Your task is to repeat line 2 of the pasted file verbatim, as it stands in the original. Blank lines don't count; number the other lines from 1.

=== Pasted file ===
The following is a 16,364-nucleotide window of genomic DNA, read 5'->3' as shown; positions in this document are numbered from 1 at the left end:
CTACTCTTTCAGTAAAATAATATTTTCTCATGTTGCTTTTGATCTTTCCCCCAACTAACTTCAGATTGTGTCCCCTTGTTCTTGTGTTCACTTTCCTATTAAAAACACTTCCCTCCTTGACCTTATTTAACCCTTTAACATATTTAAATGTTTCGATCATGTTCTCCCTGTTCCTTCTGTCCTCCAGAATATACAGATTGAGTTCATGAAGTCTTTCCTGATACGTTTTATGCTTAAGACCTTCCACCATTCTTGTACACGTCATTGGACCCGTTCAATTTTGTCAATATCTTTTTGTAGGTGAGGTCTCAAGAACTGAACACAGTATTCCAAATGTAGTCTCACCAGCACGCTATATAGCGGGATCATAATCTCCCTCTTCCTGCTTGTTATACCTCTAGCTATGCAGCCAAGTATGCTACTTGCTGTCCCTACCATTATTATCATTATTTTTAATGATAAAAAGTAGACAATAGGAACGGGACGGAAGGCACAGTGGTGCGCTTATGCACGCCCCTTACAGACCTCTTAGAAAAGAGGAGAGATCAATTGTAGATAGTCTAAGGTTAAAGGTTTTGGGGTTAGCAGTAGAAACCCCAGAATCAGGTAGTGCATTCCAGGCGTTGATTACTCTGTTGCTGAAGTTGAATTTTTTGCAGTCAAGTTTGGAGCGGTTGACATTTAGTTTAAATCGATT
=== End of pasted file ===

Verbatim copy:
CTACTCTTTCAGTAAAATAATATTTTCTCATGTTGCTTTTGATCTTTCCCCCAACTAACTTCAGATTGTGTCCCCTTGTTCTTGTGTTCACTTTCCTATTAAAAACACTTCCCTCCTTGACCTTATTTAACCCTTTAACATATTTAAATGTTTCGATCATGTTCTCCCTGTTCCTTCTGTCCTCCAGAATATACAGATTGAGTTCATGAAGTCTTTCCTGATACGTTTTATGCTTAAGACCTTCCACCATTCTTGTACACGTCATTGGACCCGTTCAATTTTGTCAATATCTTTTTGTAGGTGAGGTCTCAAGAACTGAACACAGTATTCCAAATGTAGTCTCACCAGCACGCTATATAGCGGGATCATAATCTCCCTCTTCCTGCTTGTTATACCTCTAGCTATGCAGCCAAGTATGCTACTTGCTGTCCCTACCATTATTATCATTATTTTTAATGATAAAAAGTAGACAATAGGAACGGGACGGAAGGCACAGTGGTGCGCTTATGCACGCCCCTTACAGACCTCTTAGAAAAGAGGAGAGATCAATTGTAGATAGTCTAAGGTTAAAGGTTTTGGGGTTAGCAGTAGAAACCCCAGAATCAGGTAGTGCATTCCAGGCGTTGATTACTCTGTTGCTGAAGTTGAATTTTTTGCAGTCAAGTTTGGAGCGGTTGACATTTAGTTTAAATCGATT